EPA Mid-Atlantic Regional Administrator Adam Ortiz said the agency is collaborating with federal and state partners to minimize any potential environmental impacts resulting from the bridge collapse. The EPA has not yet detected any hazardous materials in the water, but the National Transportation Safety Board (NTSB) said some corrosives, flammables, and lithium-ion batteries were released into the water when some of the onboard containers were breached. The NTSB is conducting an investigation into the crash of the Dali and the bridge failure.

The Coast Guard has dispatched Unified Command divers to inspect the wreckage site.

Maryland Gov. Wes Moore’s administration requested $60 million in emergency funds from the Biden Administration to pay for initial mobilization, operations, and debris recovery.

President Joe Biden indicated in his remarks following the bridge collapse on 26 March 2024 that he planned to “move heaven and earth to reopen the port and rebuild the bridge as soon as humanly possible.” Biden visited the wreckage site on 5 April 2024 to reiterate the federal government’s support for the recovery and rebuilding efforts in Baltimore.

The U.S. Army Corps of Engineers announced 4 April 2024 it had developed a tentative timeline for reopening the Port of Baltimore, with a limited access channel for one-way traffic in and out of the port for barge container service and vessels that move automobiles and farm equipment by the end of April and restoring the port to normal capacity by the end of May.

“It’s my intention that federal government will pay for the entire cost of reconstructing that bridge, and I expect Congress to support my effort,” Biden added.

Maryland Transportation Authority (MDTA) chief financial officer Deborah Sharpless said during a 4 April 2024 board meeting that the insurance policy for the bridge has a maximum of $350 million, with a deductible of $50 million.

Preventing Future Tragedies

Supply chain and transportation experts outside of the government also have weighed in on the bridge collapse.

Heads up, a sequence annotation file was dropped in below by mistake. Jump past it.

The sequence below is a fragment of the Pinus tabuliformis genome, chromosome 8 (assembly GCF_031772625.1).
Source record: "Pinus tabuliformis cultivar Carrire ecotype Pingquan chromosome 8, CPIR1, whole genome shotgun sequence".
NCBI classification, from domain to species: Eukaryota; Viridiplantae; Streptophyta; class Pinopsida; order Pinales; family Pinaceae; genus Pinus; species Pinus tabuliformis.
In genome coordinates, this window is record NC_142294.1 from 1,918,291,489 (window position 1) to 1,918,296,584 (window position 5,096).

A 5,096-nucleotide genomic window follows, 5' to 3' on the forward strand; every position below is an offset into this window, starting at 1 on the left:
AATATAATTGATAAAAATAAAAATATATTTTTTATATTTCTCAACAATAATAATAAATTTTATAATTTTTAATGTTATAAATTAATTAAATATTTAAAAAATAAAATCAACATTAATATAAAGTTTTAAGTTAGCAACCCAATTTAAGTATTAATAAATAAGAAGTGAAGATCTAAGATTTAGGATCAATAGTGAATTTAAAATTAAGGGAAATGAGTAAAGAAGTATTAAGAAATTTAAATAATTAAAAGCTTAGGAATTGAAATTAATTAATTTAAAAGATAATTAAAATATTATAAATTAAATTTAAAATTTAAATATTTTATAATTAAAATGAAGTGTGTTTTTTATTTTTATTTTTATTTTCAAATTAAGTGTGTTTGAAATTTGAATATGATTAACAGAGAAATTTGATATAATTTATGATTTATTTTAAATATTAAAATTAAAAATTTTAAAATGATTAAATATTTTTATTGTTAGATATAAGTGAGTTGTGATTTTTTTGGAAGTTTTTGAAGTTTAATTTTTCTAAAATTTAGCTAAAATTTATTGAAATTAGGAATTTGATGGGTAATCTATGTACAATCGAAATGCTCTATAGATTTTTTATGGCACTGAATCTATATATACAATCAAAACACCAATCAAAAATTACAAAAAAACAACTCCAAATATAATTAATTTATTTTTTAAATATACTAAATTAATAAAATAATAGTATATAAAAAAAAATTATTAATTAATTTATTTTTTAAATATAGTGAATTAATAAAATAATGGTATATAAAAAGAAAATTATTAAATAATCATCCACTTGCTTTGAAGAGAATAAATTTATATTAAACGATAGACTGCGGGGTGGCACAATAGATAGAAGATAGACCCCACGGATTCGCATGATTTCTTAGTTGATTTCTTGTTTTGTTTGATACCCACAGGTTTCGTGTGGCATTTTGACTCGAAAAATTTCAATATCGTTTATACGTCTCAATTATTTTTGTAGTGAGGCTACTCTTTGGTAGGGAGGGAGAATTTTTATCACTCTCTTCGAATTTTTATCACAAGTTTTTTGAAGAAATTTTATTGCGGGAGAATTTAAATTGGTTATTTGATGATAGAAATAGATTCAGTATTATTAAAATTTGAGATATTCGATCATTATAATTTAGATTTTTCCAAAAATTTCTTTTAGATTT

Robert Khachtratryan, founder and CEO of Freight Right Global Logistics, said port authorities should consider implementing regular and thorough inspections of critical infrastructure, including bridges and tunnels, to identify potential weaknesses and promptly address maintenance needs.

When managing the rebuild of the Key Bridge and navigating the reopening of the Port of Baltimore, Khachtratryan recommended port officials pursue a series of measures aimed at preventing future crises:

  • Conduct comprehensive risk assessments to identify potential hazards and vulnerabilities in infrastructure, considering factors such as age, weather conditions, and traffic volume.
  • Invest in advanced technologies like sensors, drones, and monitoring systems to detect early signs of structural issues, monitor traffic patterns, and ensure proactive maintenance.
  • Develop and regularly update emergency response plans in collaboration with local authorities, including protocols for communication, evacuation, and incident management.
  • Collaborate with structural engineers, safety experts, and relevant stakeholders to leverage their expertise in evaluating infrastructure integrity and recommending preventive measures.

Ports competing with Baltimore for business, such as the Port of Virginia and the Port of New York and New Jersey, may have an opportunity to attract new customers and increase their market share, especially if they can offer efficient and reliable services while the Port of Baltimore is inaccessible, Khachatryan added.